In the new year, Sokchea will achieve the second of two childhood goals: to attend university.
Her first dream to gain the top A Grade in the National Exam - the most important test for Cambodian students and a crucial factor for admission into universities in the country - was accomplished last month.
Sokchea, 19, was the only Cambodian Children’s Fund student to pass with a perfect score.
I will do my best at university to get the skills and knowledge to pursue my dream of getting a good job.
It is an extraordinary achievement and a well-deserved reward for her years of dedication and hard work.
“I was so happy to get Grade A,” says Sokchea.
“My mum and dad are proud of me. My dad was excited; he told a lot of people that I got a Grade A. I will do my best at university to get the skills and knowledge to pursue my dream of getting a good job.”
Sokchea's journey began with a humble background. Her parents worked various jobs, from farmhands to construction laborers, to provide for their three daughters.
Sokchea's grandmother raised her in the countryside to provide stability while her parents worked in other provinces.
With their ongoing financial struggles, Sokchea's mother heard about CCF and applied for her daughter's admission. Sokchea was accepted into the full Education Program in 2014 when she was 10 years old.
“My mum really focuses on studying because she said that the family is poor and if we go to school, her generation will be the end of the poor family. So, she tries hard to teach us about how powerful education is,” says Sokchea.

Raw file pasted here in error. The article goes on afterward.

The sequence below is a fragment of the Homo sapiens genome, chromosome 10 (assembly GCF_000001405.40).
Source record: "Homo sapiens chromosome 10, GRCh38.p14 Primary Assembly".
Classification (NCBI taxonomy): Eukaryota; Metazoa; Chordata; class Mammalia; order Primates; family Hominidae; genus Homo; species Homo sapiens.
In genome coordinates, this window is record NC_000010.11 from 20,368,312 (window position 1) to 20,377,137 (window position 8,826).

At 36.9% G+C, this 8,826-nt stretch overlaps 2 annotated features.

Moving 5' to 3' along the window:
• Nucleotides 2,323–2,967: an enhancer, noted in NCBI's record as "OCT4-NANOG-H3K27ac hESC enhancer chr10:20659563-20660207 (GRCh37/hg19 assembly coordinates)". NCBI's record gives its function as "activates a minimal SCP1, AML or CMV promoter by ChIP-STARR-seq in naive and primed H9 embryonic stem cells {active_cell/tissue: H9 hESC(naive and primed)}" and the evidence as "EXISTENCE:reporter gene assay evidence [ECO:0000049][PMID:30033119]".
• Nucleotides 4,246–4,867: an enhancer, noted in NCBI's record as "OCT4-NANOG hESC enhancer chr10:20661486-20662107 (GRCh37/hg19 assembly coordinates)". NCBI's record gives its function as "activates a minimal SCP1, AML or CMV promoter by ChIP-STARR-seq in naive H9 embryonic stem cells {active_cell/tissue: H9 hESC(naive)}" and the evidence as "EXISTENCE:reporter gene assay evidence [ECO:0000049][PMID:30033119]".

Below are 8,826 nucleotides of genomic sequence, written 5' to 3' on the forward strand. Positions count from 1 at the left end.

Her words of encouragement had the right impact.
Sokchea excelled in her studies and quickly became a standout student in her year.
Her younger sister, Sokcheata, now 16, won a scholarship to study at the International School of Phnom Penh (ISPP) in 2019.
Sokchea developed a passion for science and technology in STEM classes at CCF’s Neeson Cripps Academy high school.
She even built a robot coded to draw perfect spirals, which was showcased at the 17th Annual Cambodia STEM Festival in Phnom Penh earlier this year.
“I started STEM classes in Grade 7 and really enjoyed it. STEM is important; we need to know about science and technology to live in the 21st century,” she says.
Sokchea was also an outstanding young CCF leader, taking part in leadership events such as camping and volunteering to help others in her community.
She was one of the student organizers of this year’s Annual Youth Leadership Event (AYLE), a CCF program developed and implemented by youth to foster leadership skills, and was also selected to represent CCF and Cambodia at the 4th Model ASEAN meeting in Phnom Penh in February.
I also want to inspire other CCF students and show them that you will get what you want if you work hard.
She has applied to two universities to study with scholarships. Her preferred choice is the American University of Phnom Penh (AUPP), where she hopes to pursue her interest in computers, data, and software.
Sokchea's achievements are a testament to her hard work, dedication, and the opportunities she received through CCF. She also credits her parents' support for her success.
“I am proud that I can be a role model for my sisters. I will support and help all my younger sisters achieve their dreams and complete their university. I also want to inspire other CCF students and show them that you will get what you want if you work hard.
Sokchea's story is an inspiration to many young girls in Cambodia who aspire to pursue their education and dreams, especially in STEM fields. With the right opportunities and support, anyone can achieve their goals, just like Sokchea did.